i386 compatibility & libstdc++
Should Debian further support the i386 target, or make (at least i486)
the default for code generation? Asking because I'm unsure how to
provide the libstdc++5 package.
- In gcc-3.2, the libstdc++ atomicity implementation uses ix86 (>=4)
specific code. This was reported by two users (#184446, #185662).
- In gcc-3.3, it's differentiated between i386 and ix86 (>=4), however
the atomicity implementation is selected at configure time (so
an i386-linux configured compiler always uses the generic
- Trying to "fix" this resulted in libstdc++5 packages built for
i386 and ix86, and selecting the atomicity implementation based on
target cpu macros. This approach doesn't work, as I learned now.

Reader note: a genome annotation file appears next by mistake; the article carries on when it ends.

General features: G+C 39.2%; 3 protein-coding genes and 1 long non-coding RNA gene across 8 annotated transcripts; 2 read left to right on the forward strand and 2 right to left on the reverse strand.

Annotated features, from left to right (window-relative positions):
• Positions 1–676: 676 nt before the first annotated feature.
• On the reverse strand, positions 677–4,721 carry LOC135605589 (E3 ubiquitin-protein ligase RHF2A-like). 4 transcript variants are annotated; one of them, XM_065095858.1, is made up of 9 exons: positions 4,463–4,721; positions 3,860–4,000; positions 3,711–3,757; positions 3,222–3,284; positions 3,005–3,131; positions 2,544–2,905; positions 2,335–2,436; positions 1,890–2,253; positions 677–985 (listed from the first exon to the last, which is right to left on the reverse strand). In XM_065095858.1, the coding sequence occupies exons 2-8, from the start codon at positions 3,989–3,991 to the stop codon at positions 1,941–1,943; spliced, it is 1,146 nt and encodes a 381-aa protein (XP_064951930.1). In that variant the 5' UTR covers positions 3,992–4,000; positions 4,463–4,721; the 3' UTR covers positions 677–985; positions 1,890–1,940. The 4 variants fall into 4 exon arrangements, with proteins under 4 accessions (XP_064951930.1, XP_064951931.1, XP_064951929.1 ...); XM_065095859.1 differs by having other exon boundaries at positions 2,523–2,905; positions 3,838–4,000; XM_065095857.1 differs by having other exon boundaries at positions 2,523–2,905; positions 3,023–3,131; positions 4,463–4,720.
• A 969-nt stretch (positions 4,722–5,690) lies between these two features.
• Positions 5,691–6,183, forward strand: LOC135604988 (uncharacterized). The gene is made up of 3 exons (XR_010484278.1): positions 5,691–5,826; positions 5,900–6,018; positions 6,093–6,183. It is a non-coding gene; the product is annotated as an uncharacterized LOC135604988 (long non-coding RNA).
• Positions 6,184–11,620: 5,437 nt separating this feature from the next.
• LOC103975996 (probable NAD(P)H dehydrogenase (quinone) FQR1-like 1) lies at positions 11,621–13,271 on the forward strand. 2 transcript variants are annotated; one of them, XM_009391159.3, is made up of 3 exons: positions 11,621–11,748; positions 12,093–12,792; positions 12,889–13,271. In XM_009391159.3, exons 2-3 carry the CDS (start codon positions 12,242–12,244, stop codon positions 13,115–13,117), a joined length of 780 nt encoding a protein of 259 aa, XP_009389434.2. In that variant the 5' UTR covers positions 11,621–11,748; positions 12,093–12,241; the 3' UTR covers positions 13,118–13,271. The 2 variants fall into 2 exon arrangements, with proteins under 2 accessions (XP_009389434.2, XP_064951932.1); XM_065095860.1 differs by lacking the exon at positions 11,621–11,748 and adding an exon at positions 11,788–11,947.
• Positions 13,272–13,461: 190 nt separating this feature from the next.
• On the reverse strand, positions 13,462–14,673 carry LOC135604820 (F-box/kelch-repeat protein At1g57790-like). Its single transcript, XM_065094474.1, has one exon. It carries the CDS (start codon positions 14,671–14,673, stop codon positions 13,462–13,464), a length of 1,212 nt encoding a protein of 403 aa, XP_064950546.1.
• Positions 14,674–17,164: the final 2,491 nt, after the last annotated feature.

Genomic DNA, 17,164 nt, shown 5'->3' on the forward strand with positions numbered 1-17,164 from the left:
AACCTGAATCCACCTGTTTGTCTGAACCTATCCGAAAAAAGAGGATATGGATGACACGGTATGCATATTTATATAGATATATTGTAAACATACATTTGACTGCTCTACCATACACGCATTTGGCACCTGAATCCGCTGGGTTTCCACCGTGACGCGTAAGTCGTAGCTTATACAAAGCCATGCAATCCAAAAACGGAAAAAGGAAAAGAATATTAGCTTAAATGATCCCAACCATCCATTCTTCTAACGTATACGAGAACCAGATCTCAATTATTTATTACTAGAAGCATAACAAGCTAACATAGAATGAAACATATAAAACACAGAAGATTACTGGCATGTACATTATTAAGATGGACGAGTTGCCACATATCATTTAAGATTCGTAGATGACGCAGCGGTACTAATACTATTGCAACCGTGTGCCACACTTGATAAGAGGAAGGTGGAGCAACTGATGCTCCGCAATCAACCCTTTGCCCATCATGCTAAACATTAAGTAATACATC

See http://gcc.gnu.org/ml/libstdc++/2003-04/msg00394.html: It's
not possible to mix the two implementations.
- Keeping the generic implementation would not allow binaries
linked against the libstdc++ built with the generic implementation
to run on platforms with a libstdc++ built for ix86 (>=4).
See #189983. No libstdc++ dependent binary will run on distributions
"optimized" for ix86 (>=4).
- The generic implementation hurts ix86 (>=4) users a bit more.
Phil Edwards writes in #184446:
Debian already hurts the x86 users (IMHO) by giving them a
compiler targetted for processor which, I'd bet, is used by less
than 2% of the user base. This is just one more performace hit on
top of all the others; I really wouldn't worry about it
unless/until the compiler is targeted to something more useful,
e.g., i486, i586, or (quelle suprise) i686, and for those cases
the atomic operations will be automatically corrected.
For now I will revert to the gcc-3.2 implementation and continue
beeing incompatible with i386. But if you do this, why not make i486
the default target for code generation anyway? Who decides on this, is
there an "ix86" port maintainer?